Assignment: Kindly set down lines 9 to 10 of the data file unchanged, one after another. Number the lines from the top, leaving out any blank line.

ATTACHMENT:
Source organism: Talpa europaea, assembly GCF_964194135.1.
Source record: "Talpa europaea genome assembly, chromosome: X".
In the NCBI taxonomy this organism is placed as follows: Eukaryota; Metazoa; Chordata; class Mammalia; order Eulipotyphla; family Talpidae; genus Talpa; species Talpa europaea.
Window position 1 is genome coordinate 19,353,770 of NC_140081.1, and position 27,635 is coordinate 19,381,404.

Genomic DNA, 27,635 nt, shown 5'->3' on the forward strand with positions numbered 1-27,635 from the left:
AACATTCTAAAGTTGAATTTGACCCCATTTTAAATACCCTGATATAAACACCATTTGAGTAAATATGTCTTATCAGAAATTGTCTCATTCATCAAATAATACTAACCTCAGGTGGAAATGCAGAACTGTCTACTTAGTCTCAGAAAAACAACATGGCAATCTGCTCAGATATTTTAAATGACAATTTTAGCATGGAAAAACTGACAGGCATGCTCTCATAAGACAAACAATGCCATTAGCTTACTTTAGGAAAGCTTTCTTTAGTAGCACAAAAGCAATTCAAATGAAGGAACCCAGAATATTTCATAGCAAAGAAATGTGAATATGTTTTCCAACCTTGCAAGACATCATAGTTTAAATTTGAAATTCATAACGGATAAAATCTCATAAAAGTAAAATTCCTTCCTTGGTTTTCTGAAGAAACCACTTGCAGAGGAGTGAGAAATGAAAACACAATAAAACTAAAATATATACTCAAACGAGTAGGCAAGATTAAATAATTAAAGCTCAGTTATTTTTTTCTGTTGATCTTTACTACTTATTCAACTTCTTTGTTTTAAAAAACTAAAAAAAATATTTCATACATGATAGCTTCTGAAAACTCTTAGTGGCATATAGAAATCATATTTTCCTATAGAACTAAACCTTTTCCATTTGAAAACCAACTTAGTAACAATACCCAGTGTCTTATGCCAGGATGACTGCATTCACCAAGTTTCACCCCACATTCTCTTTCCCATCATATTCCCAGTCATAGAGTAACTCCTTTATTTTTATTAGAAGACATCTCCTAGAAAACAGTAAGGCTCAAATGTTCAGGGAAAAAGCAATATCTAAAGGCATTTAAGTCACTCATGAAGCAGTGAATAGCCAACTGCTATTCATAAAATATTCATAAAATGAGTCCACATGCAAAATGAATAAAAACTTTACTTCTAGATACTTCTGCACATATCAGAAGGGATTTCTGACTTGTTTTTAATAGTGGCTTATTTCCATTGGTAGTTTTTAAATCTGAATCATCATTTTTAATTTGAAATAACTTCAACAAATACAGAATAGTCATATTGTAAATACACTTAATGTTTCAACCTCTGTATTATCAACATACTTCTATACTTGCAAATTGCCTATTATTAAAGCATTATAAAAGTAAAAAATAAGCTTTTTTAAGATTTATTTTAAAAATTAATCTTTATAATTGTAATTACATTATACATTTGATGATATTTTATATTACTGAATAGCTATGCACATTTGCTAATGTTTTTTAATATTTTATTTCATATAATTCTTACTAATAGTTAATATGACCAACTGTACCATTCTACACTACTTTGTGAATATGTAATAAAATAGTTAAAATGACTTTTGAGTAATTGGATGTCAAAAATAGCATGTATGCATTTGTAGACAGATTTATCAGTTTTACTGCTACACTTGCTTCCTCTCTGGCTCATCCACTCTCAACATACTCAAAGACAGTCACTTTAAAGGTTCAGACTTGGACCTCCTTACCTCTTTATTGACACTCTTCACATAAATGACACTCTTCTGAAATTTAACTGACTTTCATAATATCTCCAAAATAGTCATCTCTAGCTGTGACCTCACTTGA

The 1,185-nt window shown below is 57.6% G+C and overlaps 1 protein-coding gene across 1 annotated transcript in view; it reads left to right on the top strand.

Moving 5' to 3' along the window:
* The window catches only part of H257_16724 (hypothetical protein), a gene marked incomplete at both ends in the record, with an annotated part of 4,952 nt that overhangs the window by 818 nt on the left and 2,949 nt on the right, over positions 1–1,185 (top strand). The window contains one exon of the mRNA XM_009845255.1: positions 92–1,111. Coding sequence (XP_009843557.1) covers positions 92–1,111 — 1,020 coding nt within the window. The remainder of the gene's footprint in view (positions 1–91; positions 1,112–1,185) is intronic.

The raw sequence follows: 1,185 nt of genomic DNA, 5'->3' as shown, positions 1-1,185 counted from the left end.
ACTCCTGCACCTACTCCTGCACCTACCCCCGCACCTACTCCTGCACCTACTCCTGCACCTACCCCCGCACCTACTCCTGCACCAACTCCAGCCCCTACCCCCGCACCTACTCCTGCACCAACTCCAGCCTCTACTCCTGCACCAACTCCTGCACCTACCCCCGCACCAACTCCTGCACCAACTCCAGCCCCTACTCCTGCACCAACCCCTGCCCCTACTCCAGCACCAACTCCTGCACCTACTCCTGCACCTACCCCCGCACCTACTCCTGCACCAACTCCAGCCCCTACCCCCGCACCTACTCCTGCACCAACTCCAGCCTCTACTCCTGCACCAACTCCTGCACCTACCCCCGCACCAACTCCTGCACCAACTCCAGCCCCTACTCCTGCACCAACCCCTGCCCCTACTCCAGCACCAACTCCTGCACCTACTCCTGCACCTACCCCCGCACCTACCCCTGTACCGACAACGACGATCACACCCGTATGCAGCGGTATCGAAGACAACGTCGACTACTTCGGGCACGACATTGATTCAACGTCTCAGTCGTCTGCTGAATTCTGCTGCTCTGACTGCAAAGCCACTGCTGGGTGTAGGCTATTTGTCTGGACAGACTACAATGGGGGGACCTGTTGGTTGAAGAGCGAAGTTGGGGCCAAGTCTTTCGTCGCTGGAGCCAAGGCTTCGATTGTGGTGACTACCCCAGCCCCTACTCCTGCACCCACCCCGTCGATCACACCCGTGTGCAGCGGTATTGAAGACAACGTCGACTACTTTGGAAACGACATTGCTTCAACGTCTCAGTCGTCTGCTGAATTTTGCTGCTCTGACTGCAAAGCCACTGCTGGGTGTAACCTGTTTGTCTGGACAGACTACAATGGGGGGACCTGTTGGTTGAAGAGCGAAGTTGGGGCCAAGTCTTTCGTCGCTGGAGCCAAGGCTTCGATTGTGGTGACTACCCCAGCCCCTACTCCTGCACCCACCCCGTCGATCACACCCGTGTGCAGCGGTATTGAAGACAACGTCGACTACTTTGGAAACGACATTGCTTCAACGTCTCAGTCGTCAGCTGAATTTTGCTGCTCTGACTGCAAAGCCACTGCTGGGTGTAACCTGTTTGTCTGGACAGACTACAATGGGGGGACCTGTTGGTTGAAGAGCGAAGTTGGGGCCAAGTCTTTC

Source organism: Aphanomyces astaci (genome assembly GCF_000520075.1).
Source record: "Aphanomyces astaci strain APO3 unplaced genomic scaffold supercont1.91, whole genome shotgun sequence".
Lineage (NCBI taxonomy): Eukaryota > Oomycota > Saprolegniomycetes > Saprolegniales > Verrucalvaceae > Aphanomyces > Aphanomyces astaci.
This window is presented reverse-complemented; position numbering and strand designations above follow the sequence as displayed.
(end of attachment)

* The window catches only part of H257_16724 (hypothetical protein), a gene marked incomplete at both ends in the record, with an annotated part of 4,952 nt that overhangs the window by 818 nt on the left and 2,949 nt on the right, over positions 1–1,185 (top strand). The window contains one exon of the mRNA XM_009845255.1: positions 92–1,111. Coding sequence (XP_009843557.1) covers positions 92–1,111 — 1,020 coding nt within the window. The remainder of the gene's footprint in view (positions 1–91; positions 1,112–1,185) is intronic.

The raw sequence follows: 1,185 nt of genomic DNA, 5'->3' as shown, positions 1-1,185 counted from the left end.